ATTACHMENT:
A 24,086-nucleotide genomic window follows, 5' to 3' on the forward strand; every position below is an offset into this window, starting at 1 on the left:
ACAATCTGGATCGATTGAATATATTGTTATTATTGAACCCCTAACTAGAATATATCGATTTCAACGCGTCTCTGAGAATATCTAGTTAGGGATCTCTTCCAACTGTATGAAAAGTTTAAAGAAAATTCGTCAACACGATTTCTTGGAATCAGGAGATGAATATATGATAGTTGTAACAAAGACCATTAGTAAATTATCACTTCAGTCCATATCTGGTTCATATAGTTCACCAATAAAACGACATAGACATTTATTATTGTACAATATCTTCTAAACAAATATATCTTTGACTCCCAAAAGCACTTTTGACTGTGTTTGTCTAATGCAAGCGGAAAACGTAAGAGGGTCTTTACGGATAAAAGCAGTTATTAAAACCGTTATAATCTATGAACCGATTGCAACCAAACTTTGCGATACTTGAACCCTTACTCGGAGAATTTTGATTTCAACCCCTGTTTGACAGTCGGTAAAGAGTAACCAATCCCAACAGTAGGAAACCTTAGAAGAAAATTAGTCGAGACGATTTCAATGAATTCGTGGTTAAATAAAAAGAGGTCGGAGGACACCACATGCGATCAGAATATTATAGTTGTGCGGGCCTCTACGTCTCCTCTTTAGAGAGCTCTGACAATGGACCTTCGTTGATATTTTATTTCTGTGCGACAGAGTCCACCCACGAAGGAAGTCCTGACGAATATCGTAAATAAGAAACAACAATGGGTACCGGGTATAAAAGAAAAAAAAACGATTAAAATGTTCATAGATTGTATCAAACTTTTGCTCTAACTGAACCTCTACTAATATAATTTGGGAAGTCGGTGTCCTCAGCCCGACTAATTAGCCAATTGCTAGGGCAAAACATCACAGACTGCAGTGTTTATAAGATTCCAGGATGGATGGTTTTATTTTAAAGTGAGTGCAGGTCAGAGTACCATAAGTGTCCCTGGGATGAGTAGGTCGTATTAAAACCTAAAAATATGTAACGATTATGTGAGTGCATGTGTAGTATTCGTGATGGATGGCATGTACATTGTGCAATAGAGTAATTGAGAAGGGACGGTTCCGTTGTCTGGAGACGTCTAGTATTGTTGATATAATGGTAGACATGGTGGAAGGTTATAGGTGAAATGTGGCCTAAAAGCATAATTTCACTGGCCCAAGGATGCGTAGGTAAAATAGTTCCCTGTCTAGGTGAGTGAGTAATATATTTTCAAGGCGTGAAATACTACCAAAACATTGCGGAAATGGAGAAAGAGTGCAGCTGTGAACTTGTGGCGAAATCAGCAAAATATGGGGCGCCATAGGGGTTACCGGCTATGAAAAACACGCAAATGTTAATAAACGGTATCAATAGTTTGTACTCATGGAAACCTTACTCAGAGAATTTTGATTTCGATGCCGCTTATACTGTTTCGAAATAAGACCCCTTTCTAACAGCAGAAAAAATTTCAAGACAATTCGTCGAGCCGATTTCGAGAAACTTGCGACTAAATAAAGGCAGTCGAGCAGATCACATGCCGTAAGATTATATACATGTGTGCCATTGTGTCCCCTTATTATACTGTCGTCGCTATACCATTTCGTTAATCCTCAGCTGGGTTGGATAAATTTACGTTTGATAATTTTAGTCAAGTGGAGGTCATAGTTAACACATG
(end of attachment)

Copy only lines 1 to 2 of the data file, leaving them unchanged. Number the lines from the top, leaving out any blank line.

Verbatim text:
A 24,086-nucleotide genomic window follows, 5' to 3' on the forward strand; every position below is an offset into this window, starting at 1 on the left:
ACAATCTGGATCGATTGAATATATTGTTATTATTGAACCCCTAACTAGAATATATCGATTTCAACGCGTCTCTGAGAATATCTAGTTAGGGATCTCTTCCAACTGTATGAAAAGTTTAAAGAAAATTCGTCAACACGATTTCTTGGAATCAGGAGATGAATATATGATAGTTGTAACAAAGACCATTAGTAAATTATCACTTCAGTCCATATCTGGTTCATATAGTTCACCAATAAAACGACATAGACATTTATTATTGTACAATATCTTCTAAACAAATATATCTTTGACTCCCAAAAGCACTTTTGACTGTGTTTGTCTAATGCAAGCGGAAAACGTAAGAGGGTCTTTACGGATAAAAGCAGTTATTAAAACCGTTATAATCTATGAACCGATTGCAACCAAACTTTGCGATACTTGAACCCTTACTCGGAGAATTTTGATTTCAACCCCTGTTTGACAGTCGGTAAAGAGTAACCAATCCCAACAGTAGGAAACCTTAGAAGAAAATTAGTCGAGACGATTTCAATGAATTCGTGGTTAAATAAAAAGAGGTCGGAGGACACCACATGCGATCAGAATATTATAGTTGTGCGGGCCTCTACGTCTCCTCTTTAGAGAGCTCTGACAATGGACCTTCGTTGATATTTTATTTCTGTGCGACAGAGTCCACCCACGAAGGAAGTCCTGACGAATATCGTAAATAAGAAACAACAATGGGTACCGGGTATAAAAGAAAAAAAAACGATTAAAATGTTCATAGATTGTATCAAACTTTTGCTCTAACTGAACCTCTACTAATATAATTTGGGAAGTCGGTGTCCTCAGCCCGACTAATTAGCCAATTGCTAGGGCAAAACATCACAGACTGCAGTGTTTATAAGATTCCAGGATGGATGGTTTTATTTTAAAGTGAGTGCAGGTCAGAGTACCATAAGTGTCCCTGGGATGAGTAGGTCGTATTAAAACCTAAAAATATGTAACGATTATGTGAGTGCATGTGTAGTATTCGTGATGGATGGCATGTACATTGTGCAATAGAGTAATTGAGAAGGGACGGTTCCGTTGTCTGGAGACGTCTAGTATTGTTGATATAATGGTAGACATGGTGGAAGGTTATAGGTGAAATGTGGCCTAAAAGCATAATTTCACTGGCCCAAGGATGCGTAGGTAAAATAGTTCCCTGTCTAGGTGAGTGAGTAATATATTTTCAAGGCGTGAAATACTACCAAAACATTGCGGAAATGGAGAAAGAGTGCAGCTGTGAACTTGTGGCGAAATCAGCAAAATATGGGGCGCCATAGGGGTTACCGGCTATGAAAAACACGCAAATGTTAATAAACGGTATCAATAGTTTGTACTCATGGAAACCTTACTCAGAGAATTTTGATTTCGATGCCGCTTATACTGTTTCGAAATAAGACCCCTTTCTAACAGCAGAAAAAATTTCAAGACAATTCGTCGAGCCGATTTCGAGAAACTTGCGACTAAATAAAGGCAGTCGAGCAGATCACATGCCGTAAGATTATATACATGTGTGCCATTGTGTCCCCTTATTATACTGTCGTCGCTATACCATTTCGTTAATCCTCAGCTGGGTTGGATAAATTTACGTTTGATAATTTTAGTCAAGTGGAGGTCATAGTTAACACATG